Monogamy can be a fool-proof plan for halting the spread of sexually transmitted infections.  However, monogamy is only effective insofar as both partners test negative for infections at the start of the relationship and remain sexually faithful throughout the duration of the relationship.  Given that sexual infidelity is common, and the risk of contracting a sexually transmitted infection increases when individuals have more than one sexual partner, we examined safe sex behaviors among two groups of people who have multiple sexual partners: sexually unfaithful individuals (those in monogamous relationships who admit they have cheated on their partner) and individuals engaged in CNM.  We found that sexually unfaithful individuals were less likely than individuals engaged in CNM to use condoms and other barriers during their extradyadic encounter, tell their “monogamous” partner about the encounter, and get tested for sexually transmitted infections (Conley, et al., 2012).  Sexually unfaithful individuals were also more likely to make condom use mistakes (e.g., putting the condom on the wrong way) than individuals in CNM relationships during their most recent extradyadic sexual encounter (Conley, Moors, Ziegler, Matsick, & Rubin, 2013).  Additionally, sexually unfaithful individuals were less likely to implement safer sex strategies with their “monogamous” partner than individuals in CNM relationships (thereby placing their ostensibly monogamous partner at risk).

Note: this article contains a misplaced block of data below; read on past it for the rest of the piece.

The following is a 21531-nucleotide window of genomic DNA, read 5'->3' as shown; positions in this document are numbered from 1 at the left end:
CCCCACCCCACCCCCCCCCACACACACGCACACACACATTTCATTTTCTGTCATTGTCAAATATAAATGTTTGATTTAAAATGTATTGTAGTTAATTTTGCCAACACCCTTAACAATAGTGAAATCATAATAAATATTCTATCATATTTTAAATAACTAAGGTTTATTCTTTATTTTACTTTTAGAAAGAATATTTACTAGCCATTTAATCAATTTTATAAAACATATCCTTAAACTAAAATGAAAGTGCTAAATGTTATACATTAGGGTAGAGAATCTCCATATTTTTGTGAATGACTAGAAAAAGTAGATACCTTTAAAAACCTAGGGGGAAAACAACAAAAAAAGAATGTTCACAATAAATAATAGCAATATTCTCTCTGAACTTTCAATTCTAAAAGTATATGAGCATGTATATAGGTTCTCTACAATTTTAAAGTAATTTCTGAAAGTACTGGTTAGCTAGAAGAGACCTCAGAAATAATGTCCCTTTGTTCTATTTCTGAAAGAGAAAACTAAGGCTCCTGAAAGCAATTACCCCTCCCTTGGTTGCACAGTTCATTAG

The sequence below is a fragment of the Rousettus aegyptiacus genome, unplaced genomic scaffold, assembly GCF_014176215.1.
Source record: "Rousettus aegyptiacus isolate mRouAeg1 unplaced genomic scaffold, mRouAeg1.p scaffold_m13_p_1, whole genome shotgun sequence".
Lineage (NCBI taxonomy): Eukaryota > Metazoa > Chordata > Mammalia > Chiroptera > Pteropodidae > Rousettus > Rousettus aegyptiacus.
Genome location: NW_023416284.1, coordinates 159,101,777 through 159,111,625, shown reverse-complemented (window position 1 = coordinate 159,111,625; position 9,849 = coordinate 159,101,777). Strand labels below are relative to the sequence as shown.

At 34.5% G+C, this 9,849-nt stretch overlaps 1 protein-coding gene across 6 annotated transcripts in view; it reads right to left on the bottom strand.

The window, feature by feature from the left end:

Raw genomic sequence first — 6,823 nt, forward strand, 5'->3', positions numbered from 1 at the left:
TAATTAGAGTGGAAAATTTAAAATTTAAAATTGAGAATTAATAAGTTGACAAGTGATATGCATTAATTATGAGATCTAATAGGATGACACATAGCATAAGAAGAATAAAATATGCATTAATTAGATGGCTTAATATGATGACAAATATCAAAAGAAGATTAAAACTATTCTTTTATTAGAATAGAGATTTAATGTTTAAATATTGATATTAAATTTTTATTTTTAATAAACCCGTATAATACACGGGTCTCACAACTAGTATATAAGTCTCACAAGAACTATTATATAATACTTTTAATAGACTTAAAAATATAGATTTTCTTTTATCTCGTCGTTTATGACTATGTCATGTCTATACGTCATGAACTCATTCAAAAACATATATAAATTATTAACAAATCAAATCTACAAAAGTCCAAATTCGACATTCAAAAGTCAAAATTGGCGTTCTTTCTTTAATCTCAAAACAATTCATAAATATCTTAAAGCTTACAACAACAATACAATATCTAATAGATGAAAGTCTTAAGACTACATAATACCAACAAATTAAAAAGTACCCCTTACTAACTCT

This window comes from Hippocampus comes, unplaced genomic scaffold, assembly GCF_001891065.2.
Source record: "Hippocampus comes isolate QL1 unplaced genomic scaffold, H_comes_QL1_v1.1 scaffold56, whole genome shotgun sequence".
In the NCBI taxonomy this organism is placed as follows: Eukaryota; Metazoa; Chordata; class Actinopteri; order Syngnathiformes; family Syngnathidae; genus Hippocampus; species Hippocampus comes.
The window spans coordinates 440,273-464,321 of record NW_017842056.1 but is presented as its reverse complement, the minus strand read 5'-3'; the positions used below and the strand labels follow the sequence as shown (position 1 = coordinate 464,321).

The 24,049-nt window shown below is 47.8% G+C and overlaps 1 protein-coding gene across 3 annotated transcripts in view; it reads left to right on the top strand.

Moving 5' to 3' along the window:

So, the assumption that monogamy is safe and disease-free may be tenuous:  People who identify themselves as monogamous but end up cheating use protection less often and less appropriately.  However, people in CNM relationships often have an open dialogue about who they have sex with and are more likely to use protection effectively.  These findings suggest that among people who engage in extradyadic sex, CNM may provide a safer avenue for sexual expression than sexual infidelity.  

The More the Merrier? 

Taken together, CNM relationships can be viable and successful alternatives to more traditional conceptions of monogamy.  CNM relationships are characterized by an open dialogue and communication about including multiple romantic and/or sexual partners in one’s life.  There’s great variety in relationship practices throughout the world (Schmitt, 2005), and what people consider “normal” (monogamy) in their social group may not be necessarily the best practice for everyone.  CNM appears to carry unique benefits that are less common in monogamy, including sexual variety, large social networks, feelings of compersion (an emotion described as the opposite of jealousy), and personal growth (Schechinger & Moors, 2014).  Moreover, individuals in CNM relationships report that they are happy, satisfied, committed, and in love (de Visser & McDonald, 2007; Jenks, 1985; Ritchie & Barker, 2006).  However, CNM is certainly not without challenges, especially given the fear of stigmatization based one’s non-normative relationship (Moors, Matsick, Ziegler, Rubin, & Conley, 2013).  Thus, potential “costs” and “benefits” to CNM should be considered on an individual and couple basis.